TANZANIA has joined 45 other African countries and telecommunications stakeholders to launch the first set of ATU spectrum recommendations that focus on transforming Africa into a knowledge economy through the development of technologies that boost connectivity and innovation.
The spectrum recommendations are as a result of a Memorandum of Understanding signed between Ericsson and ATU to help fast-track the roll out of technology across the continent.
In Africa today, a limited amount of spectrum is allocated to the mobile industry as well as other sectors of communication to facilitate the transmission of wireless signals.
The launched spectrum recommendations outline the importance of awarding the radio spectrum in countries across Africa in a timely, predictable and cost-effective fashion so as to support affordable, high-quality delivery of ICT services and spur smart technology initiatives.
The recommendations also establish the idea that licensing should be technology-neutral and allow for service innovations.
The new spectrum recommendations further encourage African countries to enable spectrum sharing by giving licencees the right to share their spectrum voluntarily through various means such as trading and national roaming agreements.
Additionally, African countries through the recommendations, are urged to adopt a licensing approach aimed at promoting the right mix of low, mid and high radio band spectrum to ensure that all com munications service providers (CSPs) have access to spectrum amounts and type that allows for the development of a variety of use cases and caters to enterprise and customer demands.
Speaking during the launch ceremony, the ATU Secretary General Mr John Omo reiterated the importance of the recommendations saying: “The launch of these recommendations is a joint effort aimed at expediting the rollout of ICT driven technologies for the development of digital economies in Africa.”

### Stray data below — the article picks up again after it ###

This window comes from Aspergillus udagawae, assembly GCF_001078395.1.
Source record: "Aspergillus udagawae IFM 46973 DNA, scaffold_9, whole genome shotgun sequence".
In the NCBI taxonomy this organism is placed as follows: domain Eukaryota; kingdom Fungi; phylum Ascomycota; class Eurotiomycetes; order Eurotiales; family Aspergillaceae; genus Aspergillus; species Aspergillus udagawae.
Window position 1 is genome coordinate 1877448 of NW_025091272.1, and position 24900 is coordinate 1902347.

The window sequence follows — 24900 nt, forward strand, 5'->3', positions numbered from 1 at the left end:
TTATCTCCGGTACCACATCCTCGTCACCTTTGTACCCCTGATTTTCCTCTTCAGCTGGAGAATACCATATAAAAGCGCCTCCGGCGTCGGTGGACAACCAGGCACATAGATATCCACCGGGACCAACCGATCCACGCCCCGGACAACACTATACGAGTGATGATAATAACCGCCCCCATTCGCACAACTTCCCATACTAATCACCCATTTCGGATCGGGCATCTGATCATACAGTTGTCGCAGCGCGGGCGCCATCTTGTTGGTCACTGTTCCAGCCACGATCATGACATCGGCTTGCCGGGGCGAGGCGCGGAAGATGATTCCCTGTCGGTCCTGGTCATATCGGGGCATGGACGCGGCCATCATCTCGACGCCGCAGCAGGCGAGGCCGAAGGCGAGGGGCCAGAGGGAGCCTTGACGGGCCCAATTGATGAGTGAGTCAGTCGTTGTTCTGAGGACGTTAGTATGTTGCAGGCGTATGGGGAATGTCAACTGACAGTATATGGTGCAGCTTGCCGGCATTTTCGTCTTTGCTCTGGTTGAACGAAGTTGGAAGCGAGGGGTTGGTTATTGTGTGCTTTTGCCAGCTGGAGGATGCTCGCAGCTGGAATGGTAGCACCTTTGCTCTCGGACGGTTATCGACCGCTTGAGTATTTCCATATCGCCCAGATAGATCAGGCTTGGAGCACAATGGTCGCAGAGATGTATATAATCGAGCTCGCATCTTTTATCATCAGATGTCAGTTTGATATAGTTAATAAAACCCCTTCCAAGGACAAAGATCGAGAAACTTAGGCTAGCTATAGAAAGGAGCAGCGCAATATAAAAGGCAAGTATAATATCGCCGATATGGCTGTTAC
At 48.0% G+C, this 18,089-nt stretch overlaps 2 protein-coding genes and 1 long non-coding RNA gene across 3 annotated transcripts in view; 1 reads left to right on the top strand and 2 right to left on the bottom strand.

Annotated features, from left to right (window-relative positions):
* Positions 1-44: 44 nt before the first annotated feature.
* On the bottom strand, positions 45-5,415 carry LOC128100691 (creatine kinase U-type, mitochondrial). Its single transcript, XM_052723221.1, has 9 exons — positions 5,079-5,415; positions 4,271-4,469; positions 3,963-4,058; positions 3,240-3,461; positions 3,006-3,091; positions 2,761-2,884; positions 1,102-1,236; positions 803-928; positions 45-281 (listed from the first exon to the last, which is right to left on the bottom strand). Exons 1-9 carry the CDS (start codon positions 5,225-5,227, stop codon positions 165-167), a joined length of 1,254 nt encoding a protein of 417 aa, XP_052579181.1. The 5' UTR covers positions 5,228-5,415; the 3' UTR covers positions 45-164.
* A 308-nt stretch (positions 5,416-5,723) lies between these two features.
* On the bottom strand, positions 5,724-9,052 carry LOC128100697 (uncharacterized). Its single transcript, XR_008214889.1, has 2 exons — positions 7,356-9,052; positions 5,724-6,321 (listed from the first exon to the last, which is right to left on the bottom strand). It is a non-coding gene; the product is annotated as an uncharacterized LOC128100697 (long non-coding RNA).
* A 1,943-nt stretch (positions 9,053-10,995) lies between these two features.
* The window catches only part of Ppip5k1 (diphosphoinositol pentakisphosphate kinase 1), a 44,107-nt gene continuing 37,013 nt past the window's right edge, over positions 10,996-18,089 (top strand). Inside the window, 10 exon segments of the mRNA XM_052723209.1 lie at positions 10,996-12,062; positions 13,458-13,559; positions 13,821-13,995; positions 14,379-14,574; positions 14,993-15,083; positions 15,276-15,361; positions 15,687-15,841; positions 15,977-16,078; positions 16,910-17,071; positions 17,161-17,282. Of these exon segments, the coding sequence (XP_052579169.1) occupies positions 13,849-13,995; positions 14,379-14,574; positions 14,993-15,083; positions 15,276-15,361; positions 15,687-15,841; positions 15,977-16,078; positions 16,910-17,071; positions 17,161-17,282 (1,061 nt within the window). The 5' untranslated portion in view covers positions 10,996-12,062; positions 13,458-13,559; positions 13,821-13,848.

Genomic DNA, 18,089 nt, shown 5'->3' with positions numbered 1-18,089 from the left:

Mr Omo’s sentiments were also shared by the Minister of Posts and Telecommunications of Cameroon, Ms Libom Li Likeng who officiated the launch event where she affirmed that the new measures compliment African countries’ continued growth in mobile broadband.
The recommendations come at a time when Africa is looking to harness ICT driven innovation, with a rapid rise in usage of technology and smartphones.
Last November Ericsson Mobility Report projects that by 2026, mobile broadband subscriptions in Sub-Saharan Africa will increase to up to 76 per cent.
Ericsson President for Middle East Africa, Fadi Pharaon, said fostering agility and innovation from next generation ICT infrastructure is important for Africa’s growth and sustainability.
He went ahead to reiterate the importance of spectrum management strategies highlighted in the recommendations saying that they can be considered as opportunities to accelerate Africa’s digitalization and set #AfricaInMotion.
Following the launch of the recommendations, ATU will work with countries and all the stakeholders across the continent to support the implementation process.
The aim is for African countries to release the recommended spectrum and license it to the national telecommunications operators in a cost-effective manner.
This would enable the customer service providers (CSPs) to serve the demands of increasing communication needs and prepare them to deliver new technologies such as 5G, which look to revolutionize industries, enterprise, and consumers alike.
The harmonised and globally aligned frameworks as envisaged by ATU and Ericsson will assist African countries in spectrum management activities that will accelerate the cost-efficient rollout of ICT.